Clash or Coalition? Queer Korean Activism and Academic Research
THIS EVENT IS ARCHIVED
JaeWook Ryu (Lancaster University); Hsien Chew (Proud Voices Asia); Julie Lee (UC Berkeley); Marion Gilbert (INALCO); Minwoo Jung (University of Southern California)
Date: 21 October 2016Time: 5:15 PM
Finishes: 21 October 2016Time: 8:00 PM
Venue: Brunei Gallery Room: B102
Type of Event: Panel Discussion
The concept for this event is to allow both activist and academic researchers (as well as individuals actively engaging in both) to meet and initially present their work. Invitees will then discuss as a roundtable the conflicts, positive developments, and questions that arise when activism and academia meet ‘queer’ in the Korean context. It will also seek to address how activism and academia deal with ‘queer’ and its origins in the English language, the west, as well as queer theory’s western foundations. The audience will then be invited to ask questions and contribute to this dialogue.
17:00 - 17:15 Introductions
17:15 - 17:35 JaeWook Ryu: KimJho, GwangSoo: film making and queer movement in Korea
17:35 - 17:55 Julie Lee: Queer Kinship in Korean Division Literature
17:55 - 18:15 Marion Gilbert: Female Homosexuality in South Korea an empirical study of the boundaries of categorising
18:15 - 18:35 Hsien Chew: Singing from the same (hymn) sheet? Asian queer choral activism and Korean exceptionalism
18:35 - 18:55 Minwoo Jung: Mobilizing international human rights discourses, mobilizing morals in South Korean LGBTQ Activism
19:00 - 19:55 Roundtable Discussion and Q&A
19:55 - 20:00 Closing Remarks
JaeWook Ryu is a current PhD student conducting film studies research at Lancaster University. JaeWook received three bachelor degrees in information systems, communication and advertisement and completed his Masters degree in film studies at Dongguk University. He acquired an MBA degree at the University of Illinois at Chicago. Now, he is looking into the politics of Korean queer cinema and is interested in various Korean transformational contents adopting webtoons, which means web-based cartoons in Korea.
Julie Lee is a undergraduate student and research fellow studying English and Korean literature at the University of California, Berkeley. In early 2016, she was a workshops committee co-chair and film coordinator for the Queer and Asian Conference (QACON) and a participant of the Korean Literature Translation Workshop. Her essay "Utopian Potentialities of Queer Smoke in Bruce Nugent's 'Smoke, Lilies and Jade'" was published in The Folio. Born in Daegu, she speaks California English and Busan satori.
Marion Gilbert has two bachelor degrees in Korean Studies (National Institute of Oriental Languages and Civilizations, Paris) and in Human and Social Sciences (University of Paris Descartes, Paris). She has completed a Masters degree in Korean Studies at the National Institute of Oriental Languages and her thesis is about power relations that go through sexual minorities in Seoul. She studied at Kyung-Hee University (Seoul, South Korea) and Kim Il-sung University (Pyongyang, North Korea) as an exchange student. She also joined the translation workshop organized by the Korean Literature Translation Institute at the National Institute of Oriental Languages and Civilizations, Paris in 2014. She translated Yangǔi mirae by Hwang Jeong-eun and, in 2015, Ǒnǔ sǒnǔlhan haoǔi pinjipt’ǒli by Hae Yisoo. She is interested in gender studies, social relations in the Three Koreas and in subtitling movies and documentaries.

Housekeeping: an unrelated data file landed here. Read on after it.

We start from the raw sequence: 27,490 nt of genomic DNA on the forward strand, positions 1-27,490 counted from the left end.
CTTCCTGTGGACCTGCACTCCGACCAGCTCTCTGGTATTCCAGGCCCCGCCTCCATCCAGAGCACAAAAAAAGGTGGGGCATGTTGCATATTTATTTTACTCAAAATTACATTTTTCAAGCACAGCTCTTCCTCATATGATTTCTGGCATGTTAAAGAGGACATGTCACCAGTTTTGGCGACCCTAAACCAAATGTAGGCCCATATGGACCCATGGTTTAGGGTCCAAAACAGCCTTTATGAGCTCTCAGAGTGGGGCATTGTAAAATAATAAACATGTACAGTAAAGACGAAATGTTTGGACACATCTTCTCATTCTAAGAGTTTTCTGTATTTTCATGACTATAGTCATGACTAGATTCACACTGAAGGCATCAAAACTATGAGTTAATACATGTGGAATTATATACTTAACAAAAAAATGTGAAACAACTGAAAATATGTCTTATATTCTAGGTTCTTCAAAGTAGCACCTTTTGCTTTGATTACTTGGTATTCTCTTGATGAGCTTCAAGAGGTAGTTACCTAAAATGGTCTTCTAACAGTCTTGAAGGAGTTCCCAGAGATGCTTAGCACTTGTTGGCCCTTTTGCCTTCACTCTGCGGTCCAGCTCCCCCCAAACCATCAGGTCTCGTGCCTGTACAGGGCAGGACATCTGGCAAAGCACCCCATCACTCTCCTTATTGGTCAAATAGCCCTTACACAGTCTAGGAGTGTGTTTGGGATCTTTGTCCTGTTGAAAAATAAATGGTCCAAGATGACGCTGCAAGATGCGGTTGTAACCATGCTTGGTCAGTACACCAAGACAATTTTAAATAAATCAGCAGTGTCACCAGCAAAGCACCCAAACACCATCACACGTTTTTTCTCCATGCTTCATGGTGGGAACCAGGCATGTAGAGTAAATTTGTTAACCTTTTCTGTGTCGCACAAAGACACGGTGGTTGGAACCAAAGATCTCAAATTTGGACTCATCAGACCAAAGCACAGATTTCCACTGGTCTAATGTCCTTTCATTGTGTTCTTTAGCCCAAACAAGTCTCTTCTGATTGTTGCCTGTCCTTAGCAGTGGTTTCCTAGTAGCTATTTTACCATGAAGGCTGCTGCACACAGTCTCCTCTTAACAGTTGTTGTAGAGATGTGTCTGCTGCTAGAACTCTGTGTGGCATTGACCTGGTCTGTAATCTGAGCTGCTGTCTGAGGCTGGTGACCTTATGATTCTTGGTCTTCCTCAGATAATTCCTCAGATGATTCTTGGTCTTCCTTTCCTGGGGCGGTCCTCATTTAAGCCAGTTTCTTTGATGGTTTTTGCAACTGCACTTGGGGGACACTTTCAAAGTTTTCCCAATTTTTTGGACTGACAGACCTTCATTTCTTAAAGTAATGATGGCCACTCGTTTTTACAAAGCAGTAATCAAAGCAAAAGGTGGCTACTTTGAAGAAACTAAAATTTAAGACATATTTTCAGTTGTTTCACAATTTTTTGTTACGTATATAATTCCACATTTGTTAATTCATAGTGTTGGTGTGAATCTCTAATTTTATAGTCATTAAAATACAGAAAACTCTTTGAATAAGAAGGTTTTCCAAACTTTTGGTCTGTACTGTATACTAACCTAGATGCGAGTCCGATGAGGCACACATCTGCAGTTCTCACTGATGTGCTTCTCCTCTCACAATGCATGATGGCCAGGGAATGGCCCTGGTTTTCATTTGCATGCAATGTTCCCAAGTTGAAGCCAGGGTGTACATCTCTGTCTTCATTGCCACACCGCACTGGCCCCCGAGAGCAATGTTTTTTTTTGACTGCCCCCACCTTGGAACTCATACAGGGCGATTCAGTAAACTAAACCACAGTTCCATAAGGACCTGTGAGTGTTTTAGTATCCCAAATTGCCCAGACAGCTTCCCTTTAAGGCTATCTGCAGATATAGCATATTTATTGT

Hsien Chew is the founder of Proud Voices Asia, the network of LGBT choirs in Asia, which aims to bring queer choruses in the region together for mutual support and information exchange. A graduate of Oxford University and SOAS, and a practising medical doctor, he started the group in 2012 as a hobby which now encompasses nearly 30 choirs in nine countries. In 2015, Proud Voices Asia and G-Major Chorus from Taiwan organised 'Hand in Hand', the first Asian LGBT choir festival, in Taipei. Hsien is interested in LGBT community choral music and performance as queer activism, and the experience of two Korean choirs - G-Voice and Unnie Choir - illustrates how this may be modified by local legal and cultural constraints. The next Hand in Hand festival will take place in Seoul in 2017.
Minwoo Jung is a Ph.D. student in Sociology at the University of Southern California. He received his B.A. in Sociology from Seoul National University, where he was valedictorian of the department. Before coming to USC, he was a research fellow at the Korean Oral History Research Center in Seoul. His research interests include culture, political sociology, gender/sexuality, and globalization. His previous research examined the uneven effects of neoliberal shifts in housing and family policies on young adults living in South Korea. His dissertation project focuses on how different state regimes shape and respond to newly emerging public identities based on sexuality and gender difference. His ethnographic research in three Asian countries uses an innovative comparative research design to link cultural questions and international topics in citizenship and political change.
Organiser: Centre of Korean Studies/Queer Asia
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